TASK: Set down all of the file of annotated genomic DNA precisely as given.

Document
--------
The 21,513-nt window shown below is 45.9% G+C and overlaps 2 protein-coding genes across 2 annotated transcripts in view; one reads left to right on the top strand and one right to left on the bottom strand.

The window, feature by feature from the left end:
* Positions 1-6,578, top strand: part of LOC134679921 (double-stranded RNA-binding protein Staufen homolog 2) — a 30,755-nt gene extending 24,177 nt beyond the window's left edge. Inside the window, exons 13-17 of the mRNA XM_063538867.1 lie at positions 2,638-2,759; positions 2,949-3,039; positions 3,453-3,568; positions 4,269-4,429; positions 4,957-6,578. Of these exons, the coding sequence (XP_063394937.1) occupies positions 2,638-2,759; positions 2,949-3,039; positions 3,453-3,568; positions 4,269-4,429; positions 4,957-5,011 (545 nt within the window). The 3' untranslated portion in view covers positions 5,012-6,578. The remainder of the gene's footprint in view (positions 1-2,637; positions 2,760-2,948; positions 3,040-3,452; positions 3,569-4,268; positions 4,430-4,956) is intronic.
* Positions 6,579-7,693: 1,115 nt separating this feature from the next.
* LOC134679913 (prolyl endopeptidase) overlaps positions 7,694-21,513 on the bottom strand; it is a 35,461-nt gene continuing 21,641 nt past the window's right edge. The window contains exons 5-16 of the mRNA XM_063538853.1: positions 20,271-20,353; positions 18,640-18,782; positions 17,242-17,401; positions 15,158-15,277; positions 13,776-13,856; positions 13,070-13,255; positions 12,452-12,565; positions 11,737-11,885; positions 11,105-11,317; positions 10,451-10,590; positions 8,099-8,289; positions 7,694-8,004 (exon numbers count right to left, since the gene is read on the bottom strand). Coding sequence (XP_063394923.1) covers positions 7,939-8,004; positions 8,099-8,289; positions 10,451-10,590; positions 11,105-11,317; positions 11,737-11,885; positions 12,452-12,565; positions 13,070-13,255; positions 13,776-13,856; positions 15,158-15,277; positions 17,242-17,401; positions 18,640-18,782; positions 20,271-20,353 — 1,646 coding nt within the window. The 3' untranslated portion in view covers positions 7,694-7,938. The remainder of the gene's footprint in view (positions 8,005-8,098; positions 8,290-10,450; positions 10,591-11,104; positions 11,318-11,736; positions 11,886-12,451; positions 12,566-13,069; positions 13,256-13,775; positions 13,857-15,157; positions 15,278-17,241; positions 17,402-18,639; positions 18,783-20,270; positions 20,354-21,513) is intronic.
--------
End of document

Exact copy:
The 21,513-nt window shown below is 45.9% G+C and overlaps 2 protein-coding genes across 2 annotated transcripts in view; one reads left to right on the top strand and one right to left on the bottom strand.

The window, feature by feature from the left end:
* Positions 1-6,578, top strand: part of LOC134679921 (double-stranded RNA-binding protein Staufen homolog 2) — a 30,755-nt gene extending 24,177 nt beyond the window's left edge. Inside the window, exons 13-17 of the mRNA XM_063538867.1 lie at positions 2,638-2,759; positions 2,949-3,039; positions 3,453-3,568; positions 4,269-4,429; positions 4,957-6,578. Of these exons, the coding sequence (XP_063394937.1) occupies positions 2,638-2,759; positions 2,949-3,039; positions 3,453-3,568; positions 4,269-4,429; positions 4,957-5,011 (545 nt within the window). The 3' untranslated portion in view covers positions 5,012-6,578. The remainder of the gene's footprint in view (positions 1-2,637; positions 2,760-2,948; positions 3,040-3,452; positions 3,569-4,268; positions 4,430-4,956) is intronic.
* Positions 6,579-7,693: 1,115 nt separating this feature from the next.
* LOC134679913 (prolyl endopeptidase) overlaps positions 7,694-21,513 on the bottom strand; it is a 35,461-nt gene continuing 21,641 nt past the window's right edge. The window contains exons 5-16 of the mRNA XM_063538853.1: positions 20,271-20,353; positions 18,640-18,782; positions 17,242-17,401; positions 15,158-15,277; positions 13,776-13,856; positions 13,070-13,255; positions 12,452-12,565; positions 11,737-11,885; positions 11,105-11,317; positions 10,451-10,590; positions 8,099-8,289; positions 7,694-8,004 (exon numbers count right to left, since the gene is read on the bottom strand). Coding sequence (XP_063394923.1) covers positions 7,939-8,004; positions 8,099-8,289; positions 10,451-10,590; positions 11,105-11,317; positions 11,737-11,885; positions 12,452-12,565; positions 13,070-13,255; positions 13,776-13,856; positions 15,158-15,277; positions 17,242-17,401; positions 18,640-18,782; positions 20,271-20,353 — 1,646 coding nt within the window. The 3' untranslated portion in view covers positions 7,694-7,938. The remainder of the gene's footprint in view (positions 8,005-8,098; positions 8,290-10,450; positions 10,591-11,104; positions 11,318-11,736; positions 11,886-12,451; positions 12,566-13,069; positions 13,256-13,775; positions 13,857-15,157; positions 15,278-17,241; positions 17,402-18,639; positions 18,783-20,270; positions 20,354-21,513) is intronic.